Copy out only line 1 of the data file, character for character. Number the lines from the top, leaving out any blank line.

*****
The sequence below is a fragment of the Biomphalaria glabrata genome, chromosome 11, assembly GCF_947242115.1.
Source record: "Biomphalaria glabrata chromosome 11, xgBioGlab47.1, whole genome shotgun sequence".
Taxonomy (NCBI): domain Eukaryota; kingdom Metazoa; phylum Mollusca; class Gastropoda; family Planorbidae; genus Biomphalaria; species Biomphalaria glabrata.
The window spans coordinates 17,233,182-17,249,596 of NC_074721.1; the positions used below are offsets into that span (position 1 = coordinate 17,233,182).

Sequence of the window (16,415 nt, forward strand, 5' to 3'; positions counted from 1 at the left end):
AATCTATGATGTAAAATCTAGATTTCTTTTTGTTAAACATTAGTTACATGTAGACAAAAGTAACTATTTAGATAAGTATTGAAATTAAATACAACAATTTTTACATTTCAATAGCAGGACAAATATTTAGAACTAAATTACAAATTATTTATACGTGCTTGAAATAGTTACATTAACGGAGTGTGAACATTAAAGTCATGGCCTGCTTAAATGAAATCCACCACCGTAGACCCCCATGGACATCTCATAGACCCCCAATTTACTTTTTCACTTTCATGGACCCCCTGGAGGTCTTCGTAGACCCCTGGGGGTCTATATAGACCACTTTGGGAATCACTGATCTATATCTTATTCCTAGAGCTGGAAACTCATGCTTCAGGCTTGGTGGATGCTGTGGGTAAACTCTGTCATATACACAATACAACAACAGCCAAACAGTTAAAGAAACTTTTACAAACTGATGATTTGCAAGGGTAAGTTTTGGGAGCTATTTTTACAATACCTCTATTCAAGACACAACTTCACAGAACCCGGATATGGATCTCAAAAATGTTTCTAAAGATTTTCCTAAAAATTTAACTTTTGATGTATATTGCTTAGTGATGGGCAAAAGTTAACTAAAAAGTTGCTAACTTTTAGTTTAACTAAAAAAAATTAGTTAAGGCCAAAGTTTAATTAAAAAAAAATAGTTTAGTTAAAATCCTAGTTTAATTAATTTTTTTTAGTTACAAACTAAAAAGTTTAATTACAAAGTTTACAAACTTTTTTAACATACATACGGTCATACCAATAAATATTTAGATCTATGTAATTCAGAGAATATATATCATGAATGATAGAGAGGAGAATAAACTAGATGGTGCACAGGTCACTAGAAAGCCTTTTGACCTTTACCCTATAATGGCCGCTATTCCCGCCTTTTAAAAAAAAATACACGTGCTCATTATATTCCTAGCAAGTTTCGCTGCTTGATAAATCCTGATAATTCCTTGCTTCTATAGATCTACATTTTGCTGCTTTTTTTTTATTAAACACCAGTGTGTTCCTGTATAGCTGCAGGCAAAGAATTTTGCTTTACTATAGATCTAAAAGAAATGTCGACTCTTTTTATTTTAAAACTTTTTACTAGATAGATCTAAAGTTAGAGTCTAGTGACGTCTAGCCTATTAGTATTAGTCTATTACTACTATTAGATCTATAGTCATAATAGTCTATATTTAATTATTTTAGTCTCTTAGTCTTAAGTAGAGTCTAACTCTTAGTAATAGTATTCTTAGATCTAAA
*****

The sequence below is a fragment of the Biomphalaria glabrata genome, chromosome 11, assembly GCF_947242115.1.